Copyright law is found in more than in the copyright code. Courts interpret the code, along with rulings by other courts, and apply it to the circumstances. But courts can disagree with each other, making it difficult to predict the outcome of a copyright infringement case. Fortunately, the 2nd Circuit Court of Appeals recently issued an order clarifying some frequent copyright infringement issues.
Joseph Sohm had entered into agreements with several agencies, including Continuum Productions Corp. (now Corbis Corp.), to issue licenses to third parties on his behalf. In 2004, Corbis entered into a preferred vendor agreement (“PVA”) with Scholastic Inc. that established fees for certain print-run ranges of Sohm’s photos.
In 2016, Sohm sued Scholastic for copyright infringement in the US District Court for the Southern District of New York (Case No. 16-cv-7098), alleging that Scholastic infringed his copyrights by using his photos in various publications in numbers exceeding the print runs contemplated in the invoices. After the District Court ruled on Sohm’s claims, both parties appealed to the Second Circuit Court of Appeals (Sohm v. Scholastic Inc., No. 18-2110 (2d Cir. 2020). The issues presented there are important to photographers.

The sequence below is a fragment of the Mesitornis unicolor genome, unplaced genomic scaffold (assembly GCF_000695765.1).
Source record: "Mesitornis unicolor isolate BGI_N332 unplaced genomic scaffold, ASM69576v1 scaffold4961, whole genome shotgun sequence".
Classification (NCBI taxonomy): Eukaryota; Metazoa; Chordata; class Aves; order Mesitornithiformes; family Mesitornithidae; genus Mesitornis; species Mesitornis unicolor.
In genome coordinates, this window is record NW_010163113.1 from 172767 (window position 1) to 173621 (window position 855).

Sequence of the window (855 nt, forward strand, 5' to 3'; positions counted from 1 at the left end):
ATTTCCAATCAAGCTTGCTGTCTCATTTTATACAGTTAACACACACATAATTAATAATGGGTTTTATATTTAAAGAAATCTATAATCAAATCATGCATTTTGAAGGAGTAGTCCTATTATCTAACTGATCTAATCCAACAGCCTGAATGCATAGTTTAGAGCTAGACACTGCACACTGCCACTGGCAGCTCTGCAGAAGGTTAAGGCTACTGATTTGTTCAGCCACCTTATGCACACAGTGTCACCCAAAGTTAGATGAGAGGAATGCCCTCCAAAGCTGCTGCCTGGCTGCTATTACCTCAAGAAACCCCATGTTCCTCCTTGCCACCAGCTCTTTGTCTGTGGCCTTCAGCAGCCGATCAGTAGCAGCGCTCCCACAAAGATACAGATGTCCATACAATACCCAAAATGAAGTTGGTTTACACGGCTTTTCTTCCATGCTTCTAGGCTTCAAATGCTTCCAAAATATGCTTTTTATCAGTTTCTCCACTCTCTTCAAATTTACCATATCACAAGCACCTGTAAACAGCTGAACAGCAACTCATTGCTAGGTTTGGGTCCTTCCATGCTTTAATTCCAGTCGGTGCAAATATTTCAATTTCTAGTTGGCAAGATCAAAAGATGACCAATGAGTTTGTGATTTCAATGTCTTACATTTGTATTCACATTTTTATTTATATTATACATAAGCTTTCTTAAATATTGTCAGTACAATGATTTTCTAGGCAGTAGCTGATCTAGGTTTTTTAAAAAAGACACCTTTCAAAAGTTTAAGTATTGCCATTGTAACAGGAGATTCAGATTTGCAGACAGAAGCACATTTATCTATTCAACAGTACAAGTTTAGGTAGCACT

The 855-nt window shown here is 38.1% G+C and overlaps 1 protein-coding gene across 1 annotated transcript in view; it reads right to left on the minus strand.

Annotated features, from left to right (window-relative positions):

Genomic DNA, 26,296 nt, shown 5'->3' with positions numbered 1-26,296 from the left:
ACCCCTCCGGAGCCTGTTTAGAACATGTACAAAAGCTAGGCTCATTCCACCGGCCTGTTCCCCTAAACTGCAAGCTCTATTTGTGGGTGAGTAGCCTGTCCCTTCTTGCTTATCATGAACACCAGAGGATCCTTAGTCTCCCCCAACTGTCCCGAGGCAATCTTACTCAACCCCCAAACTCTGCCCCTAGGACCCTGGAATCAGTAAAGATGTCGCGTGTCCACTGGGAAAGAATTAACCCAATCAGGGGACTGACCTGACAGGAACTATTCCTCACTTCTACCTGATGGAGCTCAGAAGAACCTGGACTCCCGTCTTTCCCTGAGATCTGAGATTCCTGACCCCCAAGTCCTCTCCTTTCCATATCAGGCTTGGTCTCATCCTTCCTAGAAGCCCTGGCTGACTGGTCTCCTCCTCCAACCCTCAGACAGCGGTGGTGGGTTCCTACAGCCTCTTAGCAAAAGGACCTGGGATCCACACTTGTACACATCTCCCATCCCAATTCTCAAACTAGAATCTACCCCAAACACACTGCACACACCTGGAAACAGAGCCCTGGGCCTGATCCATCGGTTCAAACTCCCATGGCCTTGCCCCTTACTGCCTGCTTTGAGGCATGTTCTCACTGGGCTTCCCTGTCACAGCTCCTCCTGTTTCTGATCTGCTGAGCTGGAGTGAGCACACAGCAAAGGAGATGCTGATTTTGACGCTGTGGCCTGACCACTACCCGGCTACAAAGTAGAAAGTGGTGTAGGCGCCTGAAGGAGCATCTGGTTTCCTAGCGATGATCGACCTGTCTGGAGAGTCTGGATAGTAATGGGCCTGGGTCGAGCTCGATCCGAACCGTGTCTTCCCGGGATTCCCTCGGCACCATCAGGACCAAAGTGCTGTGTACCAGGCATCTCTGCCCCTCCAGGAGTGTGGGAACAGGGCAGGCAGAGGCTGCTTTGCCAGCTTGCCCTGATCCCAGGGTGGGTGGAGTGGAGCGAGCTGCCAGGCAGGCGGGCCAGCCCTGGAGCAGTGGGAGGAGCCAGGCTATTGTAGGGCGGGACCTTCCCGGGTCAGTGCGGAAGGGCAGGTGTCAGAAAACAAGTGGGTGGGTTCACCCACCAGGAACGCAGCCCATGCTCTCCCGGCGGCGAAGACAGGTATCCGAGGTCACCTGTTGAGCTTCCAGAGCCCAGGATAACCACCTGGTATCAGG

Issue #1 – who has the burden to prove infringement when the infringement claimed is exceeding the scope of a license? In a copyright infringement case, the plaintiff must show: (i) ownership of a valid copyright; and (ii) unauthorized copying of the copyrighted work. A license to copy the work is “an affirmative defense to a claim of copyright infringement . . . that the alleged infringer must plead and prove.” Yamashita v. Scholastic Inc., 936 F.3d 98, 104 (2d Cir. 2019). Nevertheless, the 2nd Circuit here held that “when the contested issue is the scope of a license, rather than the existence of one, the copyright owner bears the burden of proving that the defendant’s copying was unauthorized under the license and the license need not be pleaded as an affirmative defense.”